Why do people join the Japan Market Expansion Competition (JMEC)? For London-raised Luis Costigan, it was to gain skills that would open up many paths and help him build a career.
Never sure exactly what he wanted to do, Costigan had studied Japanese and Spanish at Cardiff University before moving to Tokyo. He realised he needed something more than “not bad Japanese” to carve out any semblance of a career, so the first step seemed to be to learn something practical. He found a position at bilingual job board Daijob.com, and about a year later found himself in a position to join JMEC. He saw value in a practical approach to building a business plan, so decided to give it a go. That was in 2015.
In this year’s competition, Costigan served as a consultant for the team charged with creating a market expansion plan for the Salvation Army. Under his guidance, the group won the “Tell It Like It Is” Award, recognising their bold strategy of redefining the Salvation Army’s initial scope of work and proposing a feasible plan.
ACUMEN spoke to Costigan about his long history with JMEC—particularly his experience as a participant—and how it changed his life.
What skills did you hope to gain from JMEC?
I was 26 years old when I joined JMEC, and I don’t remember having any particular goal. I knew JMEC offered practical experience in creating a business plan and the elements that comprise that, such as market research and competitor analysis. Given that I was unsure what I wanted to do, it seemed wise to learn something that could be of practical use.
It’s a cliché these days, but the lecture on entrepreneurship turned out to be useful. Understanding the lean approach to building a business or product in the face of uncertainty is a hugely transferable skill, and I seem to hear about building an MVP—
a minimum viable product—whenever I start a new project, even if it isn’t starting a business from scratch.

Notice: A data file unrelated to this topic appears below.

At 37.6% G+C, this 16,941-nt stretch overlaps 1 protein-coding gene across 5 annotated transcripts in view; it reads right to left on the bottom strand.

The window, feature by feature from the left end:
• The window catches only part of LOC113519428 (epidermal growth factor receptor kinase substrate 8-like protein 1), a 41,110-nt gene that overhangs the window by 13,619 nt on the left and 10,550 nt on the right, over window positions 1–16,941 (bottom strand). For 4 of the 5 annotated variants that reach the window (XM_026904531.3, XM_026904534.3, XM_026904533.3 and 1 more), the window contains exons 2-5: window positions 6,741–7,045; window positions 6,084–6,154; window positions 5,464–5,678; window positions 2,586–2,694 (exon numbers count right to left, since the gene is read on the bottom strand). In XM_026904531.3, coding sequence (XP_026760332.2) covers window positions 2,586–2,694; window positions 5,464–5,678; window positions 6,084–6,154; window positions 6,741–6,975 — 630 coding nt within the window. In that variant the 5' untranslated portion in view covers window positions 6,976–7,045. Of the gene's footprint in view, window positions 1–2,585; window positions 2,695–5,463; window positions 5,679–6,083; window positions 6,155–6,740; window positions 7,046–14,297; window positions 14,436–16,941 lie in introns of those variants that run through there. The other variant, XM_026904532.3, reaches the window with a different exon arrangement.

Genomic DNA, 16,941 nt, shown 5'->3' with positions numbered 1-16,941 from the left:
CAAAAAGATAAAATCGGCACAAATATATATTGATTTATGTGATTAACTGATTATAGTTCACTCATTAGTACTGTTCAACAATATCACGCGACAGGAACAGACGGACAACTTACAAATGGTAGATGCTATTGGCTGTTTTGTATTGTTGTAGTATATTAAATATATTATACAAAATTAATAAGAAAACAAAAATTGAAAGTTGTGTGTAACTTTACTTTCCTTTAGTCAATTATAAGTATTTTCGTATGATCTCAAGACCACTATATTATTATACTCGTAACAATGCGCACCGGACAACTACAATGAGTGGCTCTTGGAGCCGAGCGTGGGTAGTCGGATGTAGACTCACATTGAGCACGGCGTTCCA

How did you overcome the biggest challenge?
Our client had an innovative product that allowed for an easier transfer of chemicals from one container to another. It was an adaptation of a previous product and had seen some initial success in the US—so they wanted to scope out the Japanese market. Coming up with feasible steps our client could take for market entry was by no means a simple process.
Two of the main target markets for their product were large-scale farm owners and chemical logistics firms, both of which have a long history and entrenched practices. We eventually decided to focus on getting to these customers by partnering with chemical container firms. This was done for two reasons.
First, the three main chemical container firms in Japan could access a large proportion of these customers. Second, a large part of the operations for these firms were out of Japan, so there would be fewer hurdles to building that partnership.
What was your most valuable JMEC lesson?
More so than any specific lesson, I met a bunch of very good people through my JMEC experience. I enjoyed meeting people in the JMEC community so much that I ended up staying with JMEC as part of the Alumni Association (JMECAA) for four years after graduating, organising monthly events for the Tokyo business community.
I also helped one of the teams in the last JMEC programme as a consultant.
I left JMECAA in June of this year to focus on running the Japan chapter of a growing social movement called Effective Altruism. We have a small team here in Japan, and our goal is to make the world a better place using evidence and careful reasoning.
How has JMEC prepared you to succeed?
Just getting to know so many people in the community has no doubt helped my career. I don’t like networking for the sake of networking, but I know providing value to people in some way, shape or form always seems to lead to something positive.
Special shout-outs to Jeff Char for providing tough advice when I needed it, Kaori Tomita for being incredibly reliable and Justin Dart for introducing me to a great place to work.
Other than that, I still find myself using what I learned at JMEC on a fairly regular basis. If you have a sudden flash of an idea, sometimes you wonder where it came from. While it’s tempting to think of yourself as some kind of brilliant idea generator, 99% of the time it’s because you made the effort to think about something at a deeper level in the past.
Nearly five years have passed since that first JMEC experience. Costigan now keeps himself busy as a freelance marketing specialist four days a week across two firms and spends his Fridays running Effective Altruism Japan. Any remaining time is spent trying to learn something useful.